What kind of stories are we willing to hear? What kind of stories moves us? Why is it that the same audiences that are driven to tears by fictional blockbusters, remain affectless in the face of actual human suffering? Love Story, a seven-channel installation by Candice Breitz, interrogates the mechanics of identification and the conditions under which empathy is produced. The work is based on the personal narratives of six individuals who have fled their countries in response to a range of oppressive conditions: Sarah Ezzat Mardini, who escaped war-torn Syria; José Maria João, a former child soldier from Angola; Mamy Maloba Langa, a survivor from the Democratic Republic of the Congo; Shabeena Francis Saveri, a transgender activist from India; Luis Ernesto Nava Molero, a political dissident from Venezuela; and Farah Abdi Mohamed, an idealistic young atheist from Somalia. It evokes the global scale of the so-called ‘refugee crisis,’ evolving out of lengthy interviews conducted with the six participants in the countries where they are seeking or have been granted asylum (two interviews took place in Berlin, two in New York and two in Cape Town).
The personal accounts shared by the interviewees are articulated twice by Love Story. In the first space of the installation, re-performed fragments from the six interviews are woven into a fast-paced montage featuring Hollywood actors Alec Baldwin and Julianne Moore (who are cast in the work as themselves: ‘an actor’ and ‘an actress’). Each was asked to channel excerpts from three of the first-person narratives on a green-screen set, without the support of fictional backdrops, costumes, props, accents or interlocutors. Breitz’s edit intertwines the six renditions, plotting the diverse socio-political circumstances and personal experiences that prompted the interviewees to leave their countries. Her polished restaging of the six stories strips the source interviews of their depth and nuance, of their imperfect grammar and accented English, provocatively mimicking and exposing the logic by means of which ‘true life stories’ migrate into popular entertainment. In a second space that is accessible only via the first, the original interviews unfold across six suspended screens in their full duration and complexity, now intimately voiced by the individuals whose lived experience they archive.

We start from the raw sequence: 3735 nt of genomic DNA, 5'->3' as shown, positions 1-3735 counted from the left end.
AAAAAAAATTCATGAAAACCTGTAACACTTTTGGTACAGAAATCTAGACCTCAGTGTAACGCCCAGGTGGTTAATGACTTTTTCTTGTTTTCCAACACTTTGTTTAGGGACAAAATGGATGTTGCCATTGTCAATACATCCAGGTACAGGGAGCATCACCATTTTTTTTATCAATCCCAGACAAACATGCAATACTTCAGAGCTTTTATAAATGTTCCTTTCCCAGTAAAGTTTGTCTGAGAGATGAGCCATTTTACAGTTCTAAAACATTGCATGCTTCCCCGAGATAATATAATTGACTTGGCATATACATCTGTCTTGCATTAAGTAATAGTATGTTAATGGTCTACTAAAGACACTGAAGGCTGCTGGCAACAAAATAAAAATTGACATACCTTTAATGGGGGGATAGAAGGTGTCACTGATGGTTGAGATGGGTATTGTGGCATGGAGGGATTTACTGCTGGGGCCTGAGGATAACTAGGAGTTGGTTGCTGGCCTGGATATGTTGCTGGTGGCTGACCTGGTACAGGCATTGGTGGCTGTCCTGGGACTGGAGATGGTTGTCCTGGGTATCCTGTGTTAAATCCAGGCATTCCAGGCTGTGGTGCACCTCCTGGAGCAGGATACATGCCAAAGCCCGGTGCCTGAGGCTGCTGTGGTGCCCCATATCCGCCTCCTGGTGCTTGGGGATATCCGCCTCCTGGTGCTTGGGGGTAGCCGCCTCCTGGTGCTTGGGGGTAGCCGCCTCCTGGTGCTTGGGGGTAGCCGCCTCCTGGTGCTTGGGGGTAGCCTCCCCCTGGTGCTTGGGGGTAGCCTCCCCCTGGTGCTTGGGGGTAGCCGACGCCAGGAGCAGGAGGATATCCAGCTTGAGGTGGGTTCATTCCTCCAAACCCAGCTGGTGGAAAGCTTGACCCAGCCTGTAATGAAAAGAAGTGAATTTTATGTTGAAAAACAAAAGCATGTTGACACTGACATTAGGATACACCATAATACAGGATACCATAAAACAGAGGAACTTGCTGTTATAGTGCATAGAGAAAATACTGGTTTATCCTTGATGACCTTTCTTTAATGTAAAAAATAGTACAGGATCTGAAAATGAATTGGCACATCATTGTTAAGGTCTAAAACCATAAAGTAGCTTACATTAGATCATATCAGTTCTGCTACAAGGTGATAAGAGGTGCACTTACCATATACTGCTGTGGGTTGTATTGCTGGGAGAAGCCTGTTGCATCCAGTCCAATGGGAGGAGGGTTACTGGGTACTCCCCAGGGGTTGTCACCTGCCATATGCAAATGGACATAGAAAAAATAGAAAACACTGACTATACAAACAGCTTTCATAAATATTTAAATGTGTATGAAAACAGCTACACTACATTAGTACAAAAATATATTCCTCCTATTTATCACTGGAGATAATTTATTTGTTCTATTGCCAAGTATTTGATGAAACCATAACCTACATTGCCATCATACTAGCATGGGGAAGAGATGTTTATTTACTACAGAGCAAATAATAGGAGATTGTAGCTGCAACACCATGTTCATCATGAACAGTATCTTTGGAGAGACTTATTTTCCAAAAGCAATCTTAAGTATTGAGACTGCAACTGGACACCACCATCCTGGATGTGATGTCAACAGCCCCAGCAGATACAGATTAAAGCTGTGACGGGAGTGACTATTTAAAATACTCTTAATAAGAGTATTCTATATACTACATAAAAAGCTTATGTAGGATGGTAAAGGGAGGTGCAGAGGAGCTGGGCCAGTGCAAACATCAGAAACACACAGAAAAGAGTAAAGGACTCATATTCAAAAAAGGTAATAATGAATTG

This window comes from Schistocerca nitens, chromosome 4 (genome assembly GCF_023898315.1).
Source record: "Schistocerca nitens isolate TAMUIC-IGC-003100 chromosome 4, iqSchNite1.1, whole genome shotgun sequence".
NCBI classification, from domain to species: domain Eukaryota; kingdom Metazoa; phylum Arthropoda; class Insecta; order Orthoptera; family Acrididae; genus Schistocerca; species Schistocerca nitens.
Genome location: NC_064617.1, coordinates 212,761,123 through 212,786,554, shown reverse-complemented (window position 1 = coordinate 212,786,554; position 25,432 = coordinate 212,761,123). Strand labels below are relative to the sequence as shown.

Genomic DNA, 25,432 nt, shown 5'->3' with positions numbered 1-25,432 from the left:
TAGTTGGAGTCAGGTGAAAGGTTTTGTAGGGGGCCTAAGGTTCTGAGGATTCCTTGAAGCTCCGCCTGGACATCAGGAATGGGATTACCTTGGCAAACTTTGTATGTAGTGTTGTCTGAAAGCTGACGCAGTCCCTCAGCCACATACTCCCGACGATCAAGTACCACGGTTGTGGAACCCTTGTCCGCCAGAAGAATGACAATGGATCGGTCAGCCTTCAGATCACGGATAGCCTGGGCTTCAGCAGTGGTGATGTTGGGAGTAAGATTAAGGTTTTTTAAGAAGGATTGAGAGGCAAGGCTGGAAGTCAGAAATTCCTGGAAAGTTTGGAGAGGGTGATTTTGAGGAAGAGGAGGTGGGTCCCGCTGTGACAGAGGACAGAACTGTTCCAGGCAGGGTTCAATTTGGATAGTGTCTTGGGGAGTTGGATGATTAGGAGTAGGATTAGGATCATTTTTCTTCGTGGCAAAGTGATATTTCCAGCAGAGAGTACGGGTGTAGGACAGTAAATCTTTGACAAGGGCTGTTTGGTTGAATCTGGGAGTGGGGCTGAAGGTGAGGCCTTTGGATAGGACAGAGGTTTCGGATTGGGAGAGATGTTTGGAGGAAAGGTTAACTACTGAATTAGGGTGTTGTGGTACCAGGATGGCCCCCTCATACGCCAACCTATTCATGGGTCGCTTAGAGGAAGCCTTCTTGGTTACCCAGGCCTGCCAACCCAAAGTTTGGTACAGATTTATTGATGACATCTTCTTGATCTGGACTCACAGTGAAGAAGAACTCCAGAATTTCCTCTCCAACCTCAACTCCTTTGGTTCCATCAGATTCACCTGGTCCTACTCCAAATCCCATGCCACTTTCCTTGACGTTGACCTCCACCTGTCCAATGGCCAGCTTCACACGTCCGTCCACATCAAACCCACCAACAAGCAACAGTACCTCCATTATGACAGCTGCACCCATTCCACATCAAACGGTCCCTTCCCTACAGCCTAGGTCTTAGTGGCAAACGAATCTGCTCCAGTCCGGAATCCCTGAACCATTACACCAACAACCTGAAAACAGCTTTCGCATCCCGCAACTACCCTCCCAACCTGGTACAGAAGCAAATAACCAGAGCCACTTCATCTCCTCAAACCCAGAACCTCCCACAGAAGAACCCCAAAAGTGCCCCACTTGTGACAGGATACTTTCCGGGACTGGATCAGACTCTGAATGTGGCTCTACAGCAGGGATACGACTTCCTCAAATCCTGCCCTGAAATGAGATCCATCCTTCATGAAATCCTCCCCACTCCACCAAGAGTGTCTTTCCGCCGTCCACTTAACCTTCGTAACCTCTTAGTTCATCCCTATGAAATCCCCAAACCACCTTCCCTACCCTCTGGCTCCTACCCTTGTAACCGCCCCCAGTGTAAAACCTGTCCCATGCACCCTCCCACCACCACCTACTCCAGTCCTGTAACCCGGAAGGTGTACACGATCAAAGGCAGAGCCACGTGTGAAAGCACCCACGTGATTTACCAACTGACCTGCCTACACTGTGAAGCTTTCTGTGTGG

Suspending viewers between the gritty firsthand accounts of people who would typically remain nameless and faceless in the media, and an accessible drama featuring two actors who are the very embodiment of visibility, Love Story raises questions around how and where our attention is focused. The work deploys the hypervisibility of Moore and Baldwin to amplify stories that might otherwise fail to elicit mainstream attention or empathy. At the same time, it reflects on the callousness of a media-saturated culture in which strong identification with fictional characters and celebrity figures runs parallel to a widespread lack of interest in people facing real-world adversity.